Uh-Oh! Spaghetti Genoese!

Pasta being one of the Mr’s favorite food groups means it must be on the menu just about every other week. It doesn’t matter what kind, really. It just matters that it’s on the menu. This generally includes spaghetti, lasagna, ravioli, et all. I too love pasta, but it doesn’t love my waistline, so every other week is plenty (and even then, my body seems to prefer gluten free) — amiright?

When my dad died, my mom said I could have anything I wanted. One of a few things I chose was a vintage Italian cookbook from 1977. I’m not 100% sure the recipes from the Culinary Arts Institute Italian Cookbook are 100% authentic, but I love how they’re delineated not just by course, but by region as well. It’s all at once nostalgic and exciting. If you’ve followed me for any amount of time by now, you know I am an old soul deep down and get positively giddy about vintage cookbooks — campy or authentic!

Since we enjoyed French cuisine last week, this week we chose fare from the Liguria region of Italy. Specifically Spaghetti Genoese (Spaghetti alla Genovese). One of the many beauties of of this skinny cookbook is that the ingredients are kept clean, simple, and straightforward. As a matter of fact, many of the recipes fit on 1/3 of one page. This particular recipe was a mere fifth, yet packed a full meal (especially after I paired it with a wilted lacinato kale and mushroom salad).

Named for the city of origin – Genoa, Liguria, Italy – Spaghetti Genoese is known for being a staple of the Campania region in Italy, likely brought to the area by Genovese immigrants in the 15th-16th centuries. The problem with this is… true Genovese doesn’t resemble this one in the slightest! About the only thing they have in common is olive oil, garlic, and herbs/spices — oh! and spaghetti. That’s about it. If you’re looking for a more authentic Genoese pasta recipe, The New York Times cooking section has one here.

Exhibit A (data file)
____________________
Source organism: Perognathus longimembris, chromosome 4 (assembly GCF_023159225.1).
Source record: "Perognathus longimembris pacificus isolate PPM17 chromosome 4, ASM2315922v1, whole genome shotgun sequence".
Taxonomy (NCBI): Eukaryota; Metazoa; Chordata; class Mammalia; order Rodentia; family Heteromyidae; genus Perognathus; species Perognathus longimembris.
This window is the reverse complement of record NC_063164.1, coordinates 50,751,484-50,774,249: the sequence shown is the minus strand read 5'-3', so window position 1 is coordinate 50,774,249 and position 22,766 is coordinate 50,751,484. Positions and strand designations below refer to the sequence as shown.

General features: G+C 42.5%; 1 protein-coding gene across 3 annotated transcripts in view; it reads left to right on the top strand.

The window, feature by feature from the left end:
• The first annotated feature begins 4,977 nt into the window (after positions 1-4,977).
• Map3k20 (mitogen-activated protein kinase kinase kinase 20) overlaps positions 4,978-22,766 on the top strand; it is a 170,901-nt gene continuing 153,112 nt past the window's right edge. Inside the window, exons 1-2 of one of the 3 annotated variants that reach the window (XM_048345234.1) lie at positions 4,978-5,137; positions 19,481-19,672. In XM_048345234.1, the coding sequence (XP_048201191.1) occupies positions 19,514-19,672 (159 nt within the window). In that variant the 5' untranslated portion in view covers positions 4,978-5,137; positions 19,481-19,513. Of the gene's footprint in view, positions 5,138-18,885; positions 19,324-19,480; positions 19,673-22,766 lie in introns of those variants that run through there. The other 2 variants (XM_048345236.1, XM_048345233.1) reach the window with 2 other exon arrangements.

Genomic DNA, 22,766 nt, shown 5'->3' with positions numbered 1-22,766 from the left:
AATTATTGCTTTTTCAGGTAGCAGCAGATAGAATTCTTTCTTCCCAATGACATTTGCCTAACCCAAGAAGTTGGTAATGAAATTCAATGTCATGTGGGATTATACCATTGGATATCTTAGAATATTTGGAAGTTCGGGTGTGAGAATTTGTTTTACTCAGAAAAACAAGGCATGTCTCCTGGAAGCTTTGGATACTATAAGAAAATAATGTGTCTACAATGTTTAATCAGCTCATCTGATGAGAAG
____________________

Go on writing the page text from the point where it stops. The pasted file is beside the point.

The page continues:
While this recipe wasn’t quite authentic — closer to alfredo if you ask me — it was really good. And there were honestly no complaints here! A few personal notes: I was out of half & half, so I swapped in half heavy cream and half whole milk for the half & half. The recipe calls for parsley to be used in the sauce. While it maintains it’s vibrancy in cooking, I maybe would next time use ribbons of fresh basil instead. Or you could do as the Mr and just stir your kale & mushroom salad right into the pasta & sauce…

For the wilted kale & mushroom salad, I simply sautéed half a bunch of chiffonaded lacinato kale with half a container of sliced mushrooms in grapeseed oil & salt and pepper until the mushrooms were soft and the kale was tender, but still a little chewy. That’s it. Not much fuss for a great side that goes the distance! What are some of your favorite “inauthentic” pasta recipes?

Currently Reading: Homebody: A Guide To Creating Spaces You Never Want to Leave by Joanna Gaines

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